Face Coverings
Overview FAQ Resources

Updated Dec. 1, 2022

Masks and Cloth Face Coverings

As of March 12, 2022, face coverings are no longer required to be worn in most settings in Washington state, including K-12 schools, restaurants, gyms, grocery stores and retail locations. However, you should still keep a mask handy for situations where masks continue to be required. Masks are still required by the state in certain settings including, but not limited to, the following:

  • Medical and healthcare facilities including hospitals, outpatient, dental facilities and pharmacies
  • Long-term care facilities
  • Correctional facilities

Workplace guidance may vary by industry. Please review guidance from the Washington State Department of Labor and Industries (L&I) for industry specific guidance.

For more specific masking guidance related to schools, please see this document from the Washington State Department of Health (DOH).

Private businesses and local health jurisdictions may still choose to require masks and some individuals may independently choose to continue wearing them. Please respect the rules of businesses you enter and follow the requirements of counties or cities requiring mask use.

Please Be Kind

If an individual chooses to wear a mask, please be kind. People have many reasons for continuing to mask, including health concerns for themselves or loved ones that you may not know about. Please be compassionate and accepting of the protective measures others make for themselves.


Keep Your Mask for a “Rainy” Day

While we are entering a new phase of the pandemic, it is important to recognize that COVID-19 is still present in our communities. People can spread COVID-19 even when they don’t have symptoms or know that they are sick. Highly transmissible variants may also infect people who are already vaccinated. Wearing a face covering, in addition to getting vaccinated, is one of the most important things you can do to prevent the spread of COVID-19, especially if you live in an area where the rates of transmission are high.

While Spokane County data show a decline in hospitalization and positive case trends after the Omicron surge, it’s important to remain vigilant as trends could change in the future. An upward trend in hospitalizations or increased transmission could mean we reconsider wearing masks again. For now, keep a mask handy and think of it like an umbrella. Higher rates of disease transmission are like a rainy day when using an umbrella can protect you from getting wet. Low transmission and hospitalizations are like a sunny day when an umbrella isn’t needed. Think of your mask as a layer of protection for a rainy day, or in this case, as protection from infection. You don’t need to use it all the time, but watch the weather, and the trends, to keep your family safe.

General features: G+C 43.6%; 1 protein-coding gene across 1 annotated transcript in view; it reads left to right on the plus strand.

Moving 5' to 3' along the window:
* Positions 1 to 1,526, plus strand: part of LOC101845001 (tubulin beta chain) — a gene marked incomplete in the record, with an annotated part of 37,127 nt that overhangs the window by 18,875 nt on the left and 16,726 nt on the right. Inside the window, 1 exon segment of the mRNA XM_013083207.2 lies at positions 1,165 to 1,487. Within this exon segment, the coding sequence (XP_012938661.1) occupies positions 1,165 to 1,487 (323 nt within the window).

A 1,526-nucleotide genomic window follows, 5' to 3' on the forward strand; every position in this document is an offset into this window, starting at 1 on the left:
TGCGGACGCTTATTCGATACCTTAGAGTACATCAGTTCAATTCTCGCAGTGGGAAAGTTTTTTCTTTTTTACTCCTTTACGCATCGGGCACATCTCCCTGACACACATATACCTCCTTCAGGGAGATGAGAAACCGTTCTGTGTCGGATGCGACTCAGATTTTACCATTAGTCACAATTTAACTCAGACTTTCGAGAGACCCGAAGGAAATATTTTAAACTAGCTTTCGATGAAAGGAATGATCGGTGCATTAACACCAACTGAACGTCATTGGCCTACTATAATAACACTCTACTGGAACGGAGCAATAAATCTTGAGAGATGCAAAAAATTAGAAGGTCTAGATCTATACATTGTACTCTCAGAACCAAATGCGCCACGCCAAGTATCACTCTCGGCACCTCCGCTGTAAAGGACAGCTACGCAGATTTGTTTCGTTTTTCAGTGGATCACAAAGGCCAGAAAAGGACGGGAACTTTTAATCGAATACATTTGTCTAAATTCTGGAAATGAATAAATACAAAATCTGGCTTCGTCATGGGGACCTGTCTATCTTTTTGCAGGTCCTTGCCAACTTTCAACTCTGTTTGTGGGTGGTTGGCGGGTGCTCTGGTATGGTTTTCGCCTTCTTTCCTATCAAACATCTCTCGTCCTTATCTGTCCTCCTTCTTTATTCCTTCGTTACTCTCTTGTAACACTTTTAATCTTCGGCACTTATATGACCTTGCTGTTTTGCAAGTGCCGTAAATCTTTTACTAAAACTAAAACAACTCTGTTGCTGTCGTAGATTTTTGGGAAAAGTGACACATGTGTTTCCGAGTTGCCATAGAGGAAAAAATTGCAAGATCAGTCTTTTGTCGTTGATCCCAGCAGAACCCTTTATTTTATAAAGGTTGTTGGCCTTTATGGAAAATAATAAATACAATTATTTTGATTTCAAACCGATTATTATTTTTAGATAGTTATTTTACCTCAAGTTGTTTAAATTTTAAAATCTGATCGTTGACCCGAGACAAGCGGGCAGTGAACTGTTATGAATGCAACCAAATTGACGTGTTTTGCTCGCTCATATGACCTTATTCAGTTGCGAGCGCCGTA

More Information


Face Covering Orders

General public order

This order from the Washington state secretary of health requires Washingtonians to wear a face covering in health care settings, long-term care settings and correctional and jail facilities, with some exceptions. (Updated October 2022.)

Workplace order

Washington employers and employees should continue following workplace guidance for masks and respirators from the Washington State Department of Labor & Industries (L&I).

Centers for Disease Control and Prevention Order

This order required that travelers wear face coverings on all public transportation including, but not limited to airplanes, ships, ferries, trains, subways, buses, taxis, transportation hubs and ride shares. However, as a result of a court order, this order is no longer in effect, and the CDC will not enforce the order. CDC continues to recommend that people wear masks in indoor public transportation settings at this time. Learn more